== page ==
How ViacomCBS Content Deals Cost US Taxpayers $ 4 Billion



Critically rejected and enthusiastic by fans, Transformers: The Age of Extinction became the highest grossing film of 2014, grossing $ 1.1 billion, with more than three-quarters of that dollars coming from abroad.

Paramount Pictures for ViacomCBS, which distributed the computer animated action festival, saved most of that money by licensing international rights through a sophisticated strategy to avoid paying US taxes. study published on Tuesday the Center for Research of Multinational Corporations, non-profit group funded in part by the Dutch Ministry of Foreign Affairs.

Using tax havens for multinationals is common practice. The report offers a rare glimpse into how one company did it.

Media giant ViacomCBS, which emerged after a 2019 merger of subsidiaries, has used the same strategy for all of its entertainment properties, according to the report.

Since 2002, ViacomCBS and its predecessors, Viacom and CBS, have jointly avoided paying $ 3.96 billion in income taxes through a system that involved subsidiaries in Barbados, the Bahamas, Luxembourg, the Netherlands and the United Kingdom, according to the report.

The study found that most of the $ 30 billion in royalties from films and television series such as SpongeBob, Star Trek and Mission: Impossible were not subject to corporate taxes.

ViacomCBS challenged the findings, saying the study was “deeply flawed and misleading” and that it “demonstrates a fundamental misunderstanding of US tax laws.”

“It is filled with misconceptions, material omissions and numerous false claims,” the company said in a statement. “ViacomCBS meets its tax obligations in all of the 180+ countries and territories where we operate, and all of our income, including those shown in this report, is fully taxed in applicable jurisdictions around the world, including the United States, as required applicable law. law.”

ViacomCBS added that its “total global effective tax rate” was 32.6 percent for Viacom between 2006 and 2019 and 33.8 percent for CBS during that time period.

ViacomCBS’s tax structure study came out weeks after President Biden proposed a minimum overseas income tax of 15 percent for US companies to keep countries from competing with each other by lowering tax rates. IN proposed global rate is part of a larger plan to overhaul the tax code that will raise corporate income tax in the United States from 21 percent to 28 percent.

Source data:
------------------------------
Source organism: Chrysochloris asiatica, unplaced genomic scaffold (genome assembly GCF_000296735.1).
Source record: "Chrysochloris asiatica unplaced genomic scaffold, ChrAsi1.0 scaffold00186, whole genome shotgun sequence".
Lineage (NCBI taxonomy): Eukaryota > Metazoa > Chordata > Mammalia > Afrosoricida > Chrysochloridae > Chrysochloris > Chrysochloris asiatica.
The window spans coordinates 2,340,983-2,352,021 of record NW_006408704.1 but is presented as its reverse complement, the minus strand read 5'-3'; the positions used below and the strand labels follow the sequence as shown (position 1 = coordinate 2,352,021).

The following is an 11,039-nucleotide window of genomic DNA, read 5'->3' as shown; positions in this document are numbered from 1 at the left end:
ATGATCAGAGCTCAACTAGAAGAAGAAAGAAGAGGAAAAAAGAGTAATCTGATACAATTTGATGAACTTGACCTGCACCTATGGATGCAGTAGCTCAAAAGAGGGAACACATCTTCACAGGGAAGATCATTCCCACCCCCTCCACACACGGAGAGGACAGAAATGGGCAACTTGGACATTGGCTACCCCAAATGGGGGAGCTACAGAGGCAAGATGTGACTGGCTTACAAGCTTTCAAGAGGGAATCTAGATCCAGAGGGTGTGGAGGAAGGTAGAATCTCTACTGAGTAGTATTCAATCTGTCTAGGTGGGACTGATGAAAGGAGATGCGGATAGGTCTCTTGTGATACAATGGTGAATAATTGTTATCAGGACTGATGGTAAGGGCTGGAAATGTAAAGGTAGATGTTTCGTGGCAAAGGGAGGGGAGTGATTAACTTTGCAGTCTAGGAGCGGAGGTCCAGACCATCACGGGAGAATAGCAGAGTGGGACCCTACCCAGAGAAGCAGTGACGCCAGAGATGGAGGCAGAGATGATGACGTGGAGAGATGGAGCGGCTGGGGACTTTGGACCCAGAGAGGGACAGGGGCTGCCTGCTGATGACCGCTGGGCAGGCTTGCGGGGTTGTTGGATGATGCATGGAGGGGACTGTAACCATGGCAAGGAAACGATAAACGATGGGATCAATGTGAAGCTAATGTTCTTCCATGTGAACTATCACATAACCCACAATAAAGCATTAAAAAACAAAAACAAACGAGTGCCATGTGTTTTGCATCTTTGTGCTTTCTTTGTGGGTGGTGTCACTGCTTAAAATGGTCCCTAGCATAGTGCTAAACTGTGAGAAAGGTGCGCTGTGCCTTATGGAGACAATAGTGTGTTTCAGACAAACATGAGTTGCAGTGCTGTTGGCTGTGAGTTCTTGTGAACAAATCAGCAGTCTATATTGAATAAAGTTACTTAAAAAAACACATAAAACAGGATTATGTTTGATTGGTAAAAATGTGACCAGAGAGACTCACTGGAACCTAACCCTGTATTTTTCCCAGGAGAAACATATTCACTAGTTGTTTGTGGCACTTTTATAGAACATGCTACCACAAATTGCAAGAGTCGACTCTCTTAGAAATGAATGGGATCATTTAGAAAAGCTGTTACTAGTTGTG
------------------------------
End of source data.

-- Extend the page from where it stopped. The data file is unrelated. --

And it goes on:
The study says ViacomCBS, led by Shari Redstone, is trying to take advantage of the ever-changing tax laws in other countries in a cat-and-mouse game. Prior to the merger, Viacom and CBS, controlled by the Redstone family, used the same strategy to transfer licensing rights of foreign intellectual property to subsidiaries outside the United States when rates became more favorable, the report said.

The Center for Multinational Research said it was focusing on ViacomCBS because the company created several Dutch subsidiaries, known as letterbox companies, to generate large television revenues.

“Most organizations didn’t even have a single employee,” Maarten Heathland, one of the study’s authors, said in an interview.

ViacomCBS said in a statement that it has overseas operations “for the main strategic business objectives and not for any perceived tax breaks.” The statement added that the company has 300 employees and a production studio in the Netherlands and generates “$ 1 billion in annual revenue excluding licensing.”

Licensing, or royalty income, has always been a significant part of business, which have accounted for about 24% of annual sales since 2018. Media companies now streaming-driven, a relatively new venture that is losing money trying to attract as many subscribers as possible around the world.

Unlike businesses that produce physical goods, media companies can take advantage of the intangible nature of their products. Transferring licensing rights to SpongeBob from one country to another is just a matter of paperwork.

Jeffrey Cadet, an expert on international taxation and lecturer at the University of Washington Law School, said the steps were akin to self-government.